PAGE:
Marshalltown Ed. Ass'n v. Public Emp. Rel.Annotate this Case
299 N.W.2d 469 (1980)
MARSHALLTOWN EDUCATION ASSOCIATION, Appellant, v. PUBLIC EMPLOYMENT RELATIONS BOARD, Appellee, and Marshalltown Community School District, Intervenor.
Supreme Court of Iowa.
December 17, 1980.
Charles E. Gribble, of Dreher, Wilson, Adams, Jensen, Sayre & Gribble, Des Moines, for appellant.
Thomas J. Miller, Atty. Gen., Nancy D. Powers, Frank J. Stork, Asst. Attys. Gen., Steven F. McDowell, PERB, Susan K. Schreurs, PERB, and N. Morrison Torrey, PERB, Des Moines, for appellee.
Rex J. Ryden and John F. Veldey of Cartwright, Druker & Ryden, Marshalltown, for intervenor.
*470 Considered by REYNOLDSON, C. J., and LeGRAND, UHLENHOPP, ALLBEE, and McGIVERIN, JJ.
REYNOLDSON, Chief Justice.
The fighting issue in this PERA appeal is whether a contract proposal that the employer's administrative employees retain and accumulate seniority to be used if they are reassigned by the employer to the bargaining unit constitutes a mandatory subject of bargaining under section 20.9, The Code 1979. We hold this is not a mandatory subject of bargaining.
Petitioner Marshalltown Education Association and intervenor Marshalltown Community School District were negotiating a 1979-80 collective bargaining agreement in early January 1979. They reached an impasse when the District made the following proposal:Administrators who are in positions not covered by the bargaining unit shall, in the event of a layoff or reduction in force at the administrative level, nevertheless retain bargaining unit seniority ... in their major teaching area which can be used by them if they are reassigned by the Board to the bargaining unit.
The Association argued the proposal advanced a nonmandatory subject of bargaining and refused to discuss the clause. After a fact-finding hearing ended in disagreement on this point, the Association on January 17, 1979, filed a petition with the Public Employment Relations Board (PERB) for expedited resolution of negotiability dispute pursuant to 660 Iowa Administrative Code section 6.3(2).
January 24, 1979, PERB ruled the District's proposed clause was a mandatory subject of bargaining. February 7, 1979, the Association filed a Petition for Judicial Review in Polk District Court. The District's motion to intervene was granted April 12, 1979.
August 22, 1979, district court affirmed PERB's decision that the Association must negotiate the District's proposal. The Association timely appealed. We questioned whether we had jurisdiction to consider the appeal due to certain procedural irregularities and requested supplemental briefs. These briefs have satisfied us this controversy is before this court for final disposition.
I. The question here is not whether seniority is a mandatory subject of bargaining under section 20.9, The Code. That is conceded. The issue is whether the Association must negotiate about the persons specified in the District's proposal. To the extent this would require any interpretation of "seniority" as that term appears in section 20.9, we adopt a restrictive approach. Charles City Community School District v. PERB, 275 N.W.2d 766, 773 (Iowa 1979).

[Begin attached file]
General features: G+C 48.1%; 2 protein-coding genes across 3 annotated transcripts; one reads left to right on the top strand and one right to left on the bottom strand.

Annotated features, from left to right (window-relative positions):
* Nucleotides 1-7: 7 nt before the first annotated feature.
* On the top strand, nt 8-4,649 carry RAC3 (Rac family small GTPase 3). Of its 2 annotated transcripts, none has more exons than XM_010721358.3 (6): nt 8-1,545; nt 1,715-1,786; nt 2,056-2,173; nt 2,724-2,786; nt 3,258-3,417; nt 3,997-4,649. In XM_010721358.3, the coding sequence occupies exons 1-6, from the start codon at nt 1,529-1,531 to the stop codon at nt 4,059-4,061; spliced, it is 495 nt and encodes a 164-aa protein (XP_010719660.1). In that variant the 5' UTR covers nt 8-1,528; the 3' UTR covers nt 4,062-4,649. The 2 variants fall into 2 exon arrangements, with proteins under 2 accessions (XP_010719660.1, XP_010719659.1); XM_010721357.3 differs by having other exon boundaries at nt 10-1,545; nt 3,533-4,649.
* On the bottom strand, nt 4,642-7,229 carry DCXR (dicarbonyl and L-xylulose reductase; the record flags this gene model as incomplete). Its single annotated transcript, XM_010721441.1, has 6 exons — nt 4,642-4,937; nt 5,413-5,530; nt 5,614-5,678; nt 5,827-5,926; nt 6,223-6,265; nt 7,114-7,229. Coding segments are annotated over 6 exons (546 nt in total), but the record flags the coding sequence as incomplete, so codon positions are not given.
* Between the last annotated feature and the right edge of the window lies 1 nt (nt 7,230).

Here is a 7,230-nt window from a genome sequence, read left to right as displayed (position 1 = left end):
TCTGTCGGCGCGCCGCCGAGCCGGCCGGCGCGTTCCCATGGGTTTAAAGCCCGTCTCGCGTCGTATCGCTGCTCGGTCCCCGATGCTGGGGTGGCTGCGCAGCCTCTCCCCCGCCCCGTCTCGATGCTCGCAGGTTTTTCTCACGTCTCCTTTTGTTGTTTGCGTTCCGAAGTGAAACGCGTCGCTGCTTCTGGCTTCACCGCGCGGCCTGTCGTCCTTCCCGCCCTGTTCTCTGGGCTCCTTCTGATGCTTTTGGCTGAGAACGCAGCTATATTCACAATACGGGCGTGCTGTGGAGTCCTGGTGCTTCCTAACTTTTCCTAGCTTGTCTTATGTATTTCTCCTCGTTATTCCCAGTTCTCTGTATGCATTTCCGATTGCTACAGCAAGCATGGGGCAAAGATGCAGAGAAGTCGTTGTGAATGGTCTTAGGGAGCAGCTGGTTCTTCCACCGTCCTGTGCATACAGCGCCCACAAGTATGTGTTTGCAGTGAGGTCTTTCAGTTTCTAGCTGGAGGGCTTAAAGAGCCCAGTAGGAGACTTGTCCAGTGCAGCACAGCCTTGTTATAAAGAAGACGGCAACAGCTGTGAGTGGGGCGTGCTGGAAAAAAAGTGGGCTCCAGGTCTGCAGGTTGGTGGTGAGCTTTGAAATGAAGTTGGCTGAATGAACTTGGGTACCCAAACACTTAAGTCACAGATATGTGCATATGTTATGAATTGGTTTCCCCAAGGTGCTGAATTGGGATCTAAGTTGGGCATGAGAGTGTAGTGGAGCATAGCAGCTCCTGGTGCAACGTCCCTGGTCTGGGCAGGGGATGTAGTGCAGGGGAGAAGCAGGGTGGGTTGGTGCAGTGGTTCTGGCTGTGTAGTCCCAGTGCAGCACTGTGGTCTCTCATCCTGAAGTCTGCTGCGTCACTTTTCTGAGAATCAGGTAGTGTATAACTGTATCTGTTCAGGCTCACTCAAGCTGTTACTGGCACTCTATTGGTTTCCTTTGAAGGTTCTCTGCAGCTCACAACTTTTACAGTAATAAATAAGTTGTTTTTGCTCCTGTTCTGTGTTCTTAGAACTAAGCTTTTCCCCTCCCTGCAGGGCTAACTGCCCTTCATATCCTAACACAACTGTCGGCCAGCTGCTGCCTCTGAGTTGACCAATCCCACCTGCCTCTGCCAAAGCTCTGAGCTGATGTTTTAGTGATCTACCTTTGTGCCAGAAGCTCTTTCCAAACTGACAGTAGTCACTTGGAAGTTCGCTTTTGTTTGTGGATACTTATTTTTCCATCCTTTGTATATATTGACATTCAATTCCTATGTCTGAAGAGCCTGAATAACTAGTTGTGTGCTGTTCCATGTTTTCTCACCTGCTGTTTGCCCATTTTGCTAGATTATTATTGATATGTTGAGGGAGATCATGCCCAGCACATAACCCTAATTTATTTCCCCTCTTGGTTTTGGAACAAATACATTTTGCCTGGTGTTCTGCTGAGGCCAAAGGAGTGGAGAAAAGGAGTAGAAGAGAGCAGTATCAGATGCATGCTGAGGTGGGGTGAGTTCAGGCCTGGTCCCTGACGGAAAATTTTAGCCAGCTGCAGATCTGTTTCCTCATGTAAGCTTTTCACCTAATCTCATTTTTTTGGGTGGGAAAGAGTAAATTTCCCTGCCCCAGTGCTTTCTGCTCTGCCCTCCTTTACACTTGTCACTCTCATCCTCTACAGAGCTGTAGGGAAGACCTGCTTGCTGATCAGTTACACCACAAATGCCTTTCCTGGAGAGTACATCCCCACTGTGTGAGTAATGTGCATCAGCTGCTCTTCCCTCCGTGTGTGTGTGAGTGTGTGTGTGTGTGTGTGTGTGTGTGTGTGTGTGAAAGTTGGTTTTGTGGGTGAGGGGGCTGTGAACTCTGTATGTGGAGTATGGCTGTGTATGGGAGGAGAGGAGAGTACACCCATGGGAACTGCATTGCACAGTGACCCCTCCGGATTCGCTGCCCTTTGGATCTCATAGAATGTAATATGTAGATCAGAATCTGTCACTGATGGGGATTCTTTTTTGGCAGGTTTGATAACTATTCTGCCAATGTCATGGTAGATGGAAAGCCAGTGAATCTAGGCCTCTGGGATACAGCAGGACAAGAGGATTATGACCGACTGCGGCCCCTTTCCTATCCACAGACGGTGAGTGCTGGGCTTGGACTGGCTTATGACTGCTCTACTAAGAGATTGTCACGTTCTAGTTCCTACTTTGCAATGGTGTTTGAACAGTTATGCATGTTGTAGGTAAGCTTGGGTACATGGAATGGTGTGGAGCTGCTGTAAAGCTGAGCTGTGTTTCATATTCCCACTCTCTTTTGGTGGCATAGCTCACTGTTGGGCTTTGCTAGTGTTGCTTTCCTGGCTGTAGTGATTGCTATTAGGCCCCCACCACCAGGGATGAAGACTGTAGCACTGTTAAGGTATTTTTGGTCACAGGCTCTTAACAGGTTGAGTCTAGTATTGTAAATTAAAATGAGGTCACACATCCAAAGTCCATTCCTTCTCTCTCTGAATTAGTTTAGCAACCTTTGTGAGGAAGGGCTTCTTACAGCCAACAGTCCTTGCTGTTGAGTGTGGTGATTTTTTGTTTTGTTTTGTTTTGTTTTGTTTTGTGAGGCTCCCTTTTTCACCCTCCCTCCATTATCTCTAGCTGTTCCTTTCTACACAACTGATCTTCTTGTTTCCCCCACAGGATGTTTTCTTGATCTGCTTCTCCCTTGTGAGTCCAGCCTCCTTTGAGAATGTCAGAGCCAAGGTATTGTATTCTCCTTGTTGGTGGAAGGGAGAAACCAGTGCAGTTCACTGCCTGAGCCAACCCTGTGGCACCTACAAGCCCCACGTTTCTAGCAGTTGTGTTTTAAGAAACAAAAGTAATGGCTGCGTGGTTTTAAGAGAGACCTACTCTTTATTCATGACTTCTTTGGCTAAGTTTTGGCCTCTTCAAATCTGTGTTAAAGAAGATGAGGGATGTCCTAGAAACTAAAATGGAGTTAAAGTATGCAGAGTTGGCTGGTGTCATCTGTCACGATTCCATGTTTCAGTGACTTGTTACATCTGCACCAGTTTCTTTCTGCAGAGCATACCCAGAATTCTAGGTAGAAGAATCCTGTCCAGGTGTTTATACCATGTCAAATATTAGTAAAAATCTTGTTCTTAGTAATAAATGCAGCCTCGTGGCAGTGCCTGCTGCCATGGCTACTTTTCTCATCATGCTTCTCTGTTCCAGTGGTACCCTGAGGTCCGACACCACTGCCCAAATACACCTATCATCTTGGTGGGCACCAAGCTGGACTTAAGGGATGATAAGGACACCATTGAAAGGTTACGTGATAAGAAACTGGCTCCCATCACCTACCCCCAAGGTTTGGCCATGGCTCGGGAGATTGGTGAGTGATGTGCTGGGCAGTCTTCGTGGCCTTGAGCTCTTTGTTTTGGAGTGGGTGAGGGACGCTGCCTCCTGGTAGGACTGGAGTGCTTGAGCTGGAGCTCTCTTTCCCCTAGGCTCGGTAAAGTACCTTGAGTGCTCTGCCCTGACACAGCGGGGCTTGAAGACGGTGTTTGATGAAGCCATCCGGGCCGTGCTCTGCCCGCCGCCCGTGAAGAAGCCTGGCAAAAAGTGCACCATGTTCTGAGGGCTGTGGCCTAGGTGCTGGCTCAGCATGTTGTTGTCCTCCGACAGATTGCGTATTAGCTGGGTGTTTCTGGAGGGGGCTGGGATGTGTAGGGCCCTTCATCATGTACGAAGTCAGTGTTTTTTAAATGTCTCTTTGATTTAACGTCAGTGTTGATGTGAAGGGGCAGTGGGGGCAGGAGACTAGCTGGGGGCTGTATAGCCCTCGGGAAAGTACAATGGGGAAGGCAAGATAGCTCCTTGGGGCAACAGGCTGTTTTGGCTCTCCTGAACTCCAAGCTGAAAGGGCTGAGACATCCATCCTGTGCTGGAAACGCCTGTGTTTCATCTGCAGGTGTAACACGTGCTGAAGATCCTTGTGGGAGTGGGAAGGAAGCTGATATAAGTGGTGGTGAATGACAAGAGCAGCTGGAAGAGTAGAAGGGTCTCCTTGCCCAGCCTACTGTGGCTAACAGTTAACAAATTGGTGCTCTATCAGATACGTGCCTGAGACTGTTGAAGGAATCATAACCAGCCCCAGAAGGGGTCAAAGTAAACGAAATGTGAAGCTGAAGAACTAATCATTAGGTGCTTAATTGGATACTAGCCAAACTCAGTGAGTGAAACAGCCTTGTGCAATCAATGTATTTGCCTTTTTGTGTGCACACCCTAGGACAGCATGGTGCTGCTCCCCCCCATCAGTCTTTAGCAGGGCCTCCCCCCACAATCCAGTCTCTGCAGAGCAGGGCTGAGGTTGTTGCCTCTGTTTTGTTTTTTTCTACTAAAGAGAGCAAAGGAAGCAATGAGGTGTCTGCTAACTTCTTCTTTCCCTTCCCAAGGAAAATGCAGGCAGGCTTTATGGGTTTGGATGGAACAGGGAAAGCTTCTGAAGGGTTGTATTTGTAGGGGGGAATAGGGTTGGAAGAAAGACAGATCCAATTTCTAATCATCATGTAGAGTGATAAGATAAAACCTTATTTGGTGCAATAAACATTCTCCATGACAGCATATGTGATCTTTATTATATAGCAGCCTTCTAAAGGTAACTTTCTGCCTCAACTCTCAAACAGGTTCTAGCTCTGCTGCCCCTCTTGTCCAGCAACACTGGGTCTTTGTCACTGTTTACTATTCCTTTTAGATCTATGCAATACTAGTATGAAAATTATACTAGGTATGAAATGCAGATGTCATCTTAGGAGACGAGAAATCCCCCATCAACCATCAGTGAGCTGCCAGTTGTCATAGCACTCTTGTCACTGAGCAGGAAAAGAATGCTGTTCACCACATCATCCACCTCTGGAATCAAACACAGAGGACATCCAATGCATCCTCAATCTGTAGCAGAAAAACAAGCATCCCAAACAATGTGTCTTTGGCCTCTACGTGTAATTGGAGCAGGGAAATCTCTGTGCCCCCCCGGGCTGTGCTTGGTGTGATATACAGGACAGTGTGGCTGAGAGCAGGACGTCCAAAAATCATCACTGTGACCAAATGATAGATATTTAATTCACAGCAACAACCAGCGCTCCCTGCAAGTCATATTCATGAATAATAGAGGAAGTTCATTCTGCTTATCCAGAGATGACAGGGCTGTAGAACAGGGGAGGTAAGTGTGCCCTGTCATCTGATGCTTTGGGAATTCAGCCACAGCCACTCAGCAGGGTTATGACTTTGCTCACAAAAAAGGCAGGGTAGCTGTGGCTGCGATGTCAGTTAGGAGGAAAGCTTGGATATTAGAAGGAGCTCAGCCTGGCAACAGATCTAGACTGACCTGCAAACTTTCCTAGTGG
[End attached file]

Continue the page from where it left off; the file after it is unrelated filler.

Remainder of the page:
Principles governing our review were capsulated in Charles City Community School District, 275 N.W.2d at 769:We do not decide whether a particular contract proposal is fair or financially reasonable and leave those determinations to the parties or the arbitrator, if the parties cannot reach agreement on terms. We look only at the subject matter and not the merits of the proposals at issue. Although we give weight to the interpretation by the Board, we are not bound by Board interpretations of law and must make an independent determination of the meaning of the statute.
(Citations omitted.) See also Charles City Education Association v. PERB, 291 N.W.2d 663, 666 (Iowa 1980).
Where, as here, we review a district court decision rendered pursuant to section 17 A. 19, The Code, the sole question is whether the district court correctly applied the law. In order to make that determination, we apply the standards of section 17A.19(8), The Code, to the Board's action to determine whether this court's conclusions are the same as those of the district court. Jackson County Public Hospital v. PERB, 280 N.W.2d 426, 429-30 (Iowa 1979).
Narrowing our focus,[w]e apply a two-step analysis in considering whether a proposal is within the *471 scope of mandatory bargaining under section 20.9. Charles City, 275 N.W.2d at 773. The proposal must come within the meaning of one of the subjects listed as mandatory in section 20.9 .... Secondly, there must be no legal prohibition against bargaining on the particular topic.
Charles City Education Association v. PERB, 291 N.W.2d at 666.
II. The Association contends it should not be compelled to negotiate benefits for a group of employees who are excluded from the provisions of the Public Employment Relations Act and from the bargaining unit.
The PERA, section 20.3(3), The Code, defines "public employee" as "any individual employed by a public employer, except individuals exempted under the provisions of section 20.4." Section 20.4 provides:The following public employees shall be excluded from the provisions of this chapter: . . . . . 2. Representatives of a public employer, including the administrative officer, director or chief executive officer of a public employer or major division thereof as well as his deputy, first assistant, and any supervisory employees. . . . . . All school superintendents, assistant superintendents, principals and assistant principals shall be deemed to be supervisory employees.
Thus the legislature excluded school administrators from those persons permitted to exercise "public employee rights," including the right to organize, negotiate collectively through representatives of their own choosing, and [e]ngage in other concerted activities for the purpose of collective bargaining or other mutual aid or protection." § 20.8, The Code.